Carnival Shakes Down U.S. Military Serviceman

Carniival Cruise - U.S. ArmyA couple of years ago, I wrote a number of articles asking the rhetorical question why cruise lines have an image problem.

I discussed a number of rather outrageous cases where the cruise lines refuse to refund or credit cruise fares when their customers face a personal catastrophe, like the unexpected death of a loved one, or a customer needing emergency cancer surgery, or a father having to bury his police-officer son who had been shot and killed, or having their home destroyed by a natural disaster, or even when the cruise is to an area affected by a nuclear power plant leaking radiation and subject to a travel warning by the State Department. 

There is no shortage of ways that the cruise lines have tarnished their reputations.

Today, a reader of this blog sent me another example of a cruise line clearly doing the wrong thing.

It seems like a young man, identified as Stephen Madden, was booked to take a Carnival cruise with his wife when he received orders from the U.S. Army deploying him back to active military duty. He had the foresight to pay extra for the protection plan (titled "Carnival Fee Waiver Program"). But the insurance company (AON) sent him a letter denying his claim for a refund, saying that military deployment is not a reason stated in the insurance program. You can read about his situation on Facebook

I have never served in the Army or any other branch of the U.S. military services (although my Dad served in the U.S. Army). But I was taught to give great respect to members of the the U.S. Armed Forces, whether it be as simple as permitting active service men and women preferred boarding when I fly in airports.

I have taken a peek at Mr. Madden's facebook photos which show him in uniform, (I believe that he is a Sergeant), with the America flag on his shoulder. He is clearly a patriot. I have posted one photo above.  

Carnival professes that it takes care of our military, but it has done this several times before.

I would hope that by the time that this article is published, the Carnival claims representative have woken up and will do the right thing by reimbursing this army soldier his cruise fare.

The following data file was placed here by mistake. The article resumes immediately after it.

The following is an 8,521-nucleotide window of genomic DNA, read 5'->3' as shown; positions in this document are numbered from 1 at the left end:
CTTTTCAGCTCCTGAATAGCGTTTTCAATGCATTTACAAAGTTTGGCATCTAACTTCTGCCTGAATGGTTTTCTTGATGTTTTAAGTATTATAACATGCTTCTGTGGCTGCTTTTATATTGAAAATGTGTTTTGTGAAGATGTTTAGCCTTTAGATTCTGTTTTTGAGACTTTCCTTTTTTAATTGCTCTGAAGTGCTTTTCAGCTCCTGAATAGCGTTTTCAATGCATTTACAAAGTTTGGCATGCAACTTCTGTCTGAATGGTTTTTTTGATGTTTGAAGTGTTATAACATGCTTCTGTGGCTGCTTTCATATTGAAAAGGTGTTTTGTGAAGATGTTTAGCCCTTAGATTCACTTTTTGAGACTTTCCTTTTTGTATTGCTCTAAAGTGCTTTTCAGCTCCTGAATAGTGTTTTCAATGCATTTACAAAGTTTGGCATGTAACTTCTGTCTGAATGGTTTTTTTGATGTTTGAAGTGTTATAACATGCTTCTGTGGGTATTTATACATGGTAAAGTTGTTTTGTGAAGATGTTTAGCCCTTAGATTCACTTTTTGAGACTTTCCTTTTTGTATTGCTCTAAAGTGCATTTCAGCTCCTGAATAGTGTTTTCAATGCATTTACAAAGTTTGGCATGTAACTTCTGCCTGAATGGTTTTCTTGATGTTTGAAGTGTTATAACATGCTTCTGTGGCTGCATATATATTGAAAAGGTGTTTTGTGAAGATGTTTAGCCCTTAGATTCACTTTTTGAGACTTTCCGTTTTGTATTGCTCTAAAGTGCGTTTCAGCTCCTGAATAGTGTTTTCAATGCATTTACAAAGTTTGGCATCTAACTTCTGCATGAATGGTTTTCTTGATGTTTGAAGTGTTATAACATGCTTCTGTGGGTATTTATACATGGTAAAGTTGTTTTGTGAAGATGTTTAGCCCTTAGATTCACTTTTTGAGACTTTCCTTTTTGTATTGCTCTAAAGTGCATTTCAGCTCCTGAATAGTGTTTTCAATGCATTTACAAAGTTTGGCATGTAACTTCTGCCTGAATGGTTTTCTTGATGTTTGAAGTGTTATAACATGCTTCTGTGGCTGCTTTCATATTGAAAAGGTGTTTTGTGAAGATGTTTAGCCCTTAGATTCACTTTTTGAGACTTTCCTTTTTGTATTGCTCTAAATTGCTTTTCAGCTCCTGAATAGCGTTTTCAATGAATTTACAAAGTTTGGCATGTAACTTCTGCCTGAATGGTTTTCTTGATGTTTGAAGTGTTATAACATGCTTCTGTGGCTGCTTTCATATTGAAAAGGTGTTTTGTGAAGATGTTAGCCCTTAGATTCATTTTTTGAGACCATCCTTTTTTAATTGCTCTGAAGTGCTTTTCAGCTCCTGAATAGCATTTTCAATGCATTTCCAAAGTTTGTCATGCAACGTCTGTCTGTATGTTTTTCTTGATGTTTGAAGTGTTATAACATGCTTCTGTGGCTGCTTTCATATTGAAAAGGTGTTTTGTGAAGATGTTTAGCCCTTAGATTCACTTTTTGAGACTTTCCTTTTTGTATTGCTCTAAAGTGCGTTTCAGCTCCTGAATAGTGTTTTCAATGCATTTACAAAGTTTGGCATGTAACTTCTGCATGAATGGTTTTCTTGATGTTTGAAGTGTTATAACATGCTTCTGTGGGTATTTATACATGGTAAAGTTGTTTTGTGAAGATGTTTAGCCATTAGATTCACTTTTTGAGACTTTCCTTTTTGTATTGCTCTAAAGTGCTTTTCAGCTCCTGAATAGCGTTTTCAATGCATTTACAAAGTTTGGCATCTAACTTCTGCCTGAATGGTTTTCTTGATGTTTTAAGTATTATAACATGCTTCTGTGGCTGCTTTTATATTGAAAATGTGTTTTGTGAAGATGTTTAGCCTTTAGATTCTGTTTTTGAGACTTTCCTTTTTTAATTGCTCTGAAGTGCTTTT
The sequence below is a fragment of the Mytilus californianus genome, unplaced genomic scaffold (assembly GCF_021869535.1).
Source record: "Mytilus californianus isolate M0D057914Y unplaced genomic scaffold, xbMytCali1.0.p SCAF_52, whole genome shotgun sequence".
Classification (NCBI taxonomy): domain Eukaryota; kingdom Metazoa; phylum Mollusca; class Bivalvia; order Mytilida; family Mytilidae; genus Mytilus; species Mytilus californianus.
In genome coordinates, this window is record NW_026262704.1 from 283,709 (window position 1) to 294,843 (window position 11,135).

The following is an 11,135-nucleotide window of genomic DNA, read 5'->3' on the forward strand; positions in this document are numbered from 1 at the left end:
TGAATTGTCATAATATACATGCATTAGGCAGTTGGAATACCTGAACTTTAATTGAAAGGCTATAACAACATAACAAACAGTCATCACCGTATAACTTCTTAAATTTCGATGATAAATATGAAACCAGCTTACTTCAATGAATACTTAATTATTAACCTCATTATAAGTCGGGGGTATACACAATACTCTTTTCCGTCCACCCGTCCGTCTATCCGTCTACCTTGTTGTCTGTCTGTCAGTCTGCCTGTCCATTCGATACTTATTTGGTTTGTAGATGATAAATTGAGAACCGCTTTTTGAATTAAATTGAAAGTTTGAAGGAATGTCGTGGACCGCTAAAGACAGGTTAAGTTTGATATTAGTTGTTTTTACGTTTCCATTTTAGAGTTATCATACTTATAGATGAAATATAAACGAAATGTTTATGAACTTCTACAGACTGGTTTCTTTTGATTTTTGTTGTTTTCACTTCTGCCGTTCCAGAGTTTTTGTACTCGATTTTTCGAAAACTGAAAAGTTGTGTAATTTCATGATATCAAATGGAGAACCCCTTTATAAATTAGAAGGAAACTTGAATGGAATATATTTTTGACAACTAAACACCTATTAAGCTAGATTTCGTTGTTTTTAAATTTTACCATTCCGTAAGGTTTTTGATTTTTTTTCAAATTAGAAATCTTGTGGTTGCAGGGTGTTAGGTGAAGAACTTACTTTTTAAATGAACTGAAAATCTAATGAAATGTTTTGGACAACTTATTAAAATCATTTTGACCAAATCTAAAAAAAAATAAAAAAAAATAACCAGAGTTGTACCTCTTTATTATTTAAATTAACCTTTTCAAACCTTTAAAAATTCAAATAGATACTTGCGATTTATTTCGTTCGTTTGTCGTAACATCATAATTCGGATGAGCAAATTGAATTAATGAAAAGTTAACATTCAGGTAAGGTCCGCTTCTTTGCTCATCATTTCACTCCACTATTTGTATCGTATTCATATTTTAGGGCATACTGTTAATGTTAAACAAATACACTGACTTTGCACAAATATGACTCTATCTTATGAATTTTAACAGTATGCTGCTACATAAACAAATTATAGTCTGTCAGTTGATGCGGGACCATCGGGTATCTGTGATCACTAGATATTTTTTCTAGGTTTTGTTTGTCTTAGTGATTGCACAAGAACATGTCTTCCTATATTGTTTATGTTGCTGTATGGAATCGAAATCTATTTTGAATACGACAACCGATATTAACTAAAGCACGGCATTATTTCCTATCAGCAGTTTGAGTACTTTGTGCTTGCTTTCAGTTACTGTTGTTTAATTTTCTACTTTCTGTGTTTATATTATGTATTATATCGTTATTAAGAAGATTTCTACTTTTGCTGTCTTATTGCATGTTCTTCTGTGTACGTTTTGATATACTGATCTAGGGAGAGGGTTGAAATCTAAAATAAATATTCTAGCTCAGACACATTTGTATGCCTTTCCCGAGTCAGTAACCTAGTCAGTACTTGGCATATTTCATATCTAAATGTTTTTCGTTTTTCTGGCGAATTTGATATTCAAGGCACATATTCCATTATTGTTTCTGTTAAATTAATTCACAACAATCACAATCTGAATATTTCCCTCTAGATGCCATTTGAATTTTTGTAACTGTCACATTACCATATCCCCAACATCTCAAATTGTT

Carnival has enough problems after the Costa Concordia deadly-debacle, or the embarrassing Triumph poop-cruise, or the recent DOJ fines of  $40,000,000 for the dumping of oil into the waters around the world for nearly a decade by its subsidiary Princess Cruises. Giving an U.S. army member a hard time like this is unconscionable. 

People may say that soldier Madden should have read the legal mumbo-jumbo in the fine print of the insurance policy more carefully. I say rubbish to that. Our servicemen and women deserve special treatment irrespective of the legal gobbledygook that the cruise giants and insurance companies place in front of their customers in order to to fatten their financial bottom lines.  

Please join the discussion on our Facebook page.

April 26, 2017 Update: Carnival sent the following statement today:  "This guest was given a full refund yesterday and it is our practice to refund service members who are called to active duty and need to cancel their cruise."

Photo credit: Stephen Madden

Carnival Refuses Refund for Slain Police Officer's Family

Carnival Cruise Refund PolicyOne issue we write about often is the cruise industry's refusal to refund cruise fares when tragedy strikes their customers. 

We have seen cruise lines refuse to accommodate their guests when family members die unexpectedly, natural disasters destroy their customers' homes, and even when children develop cancer. The cruise lines pocket the fares and then often sell the ship cabins for what turns out to be a double profit for the cruise line.

Seems heartless to me. Some people think its okay because the customers didn't buy insurance (which the cruise lines also sell for additional profit). But there are exceptions to every rule. It's bad karma to obtain a double profit when your customers face the heartbreak of losing a child, especially if he's a slain police officer.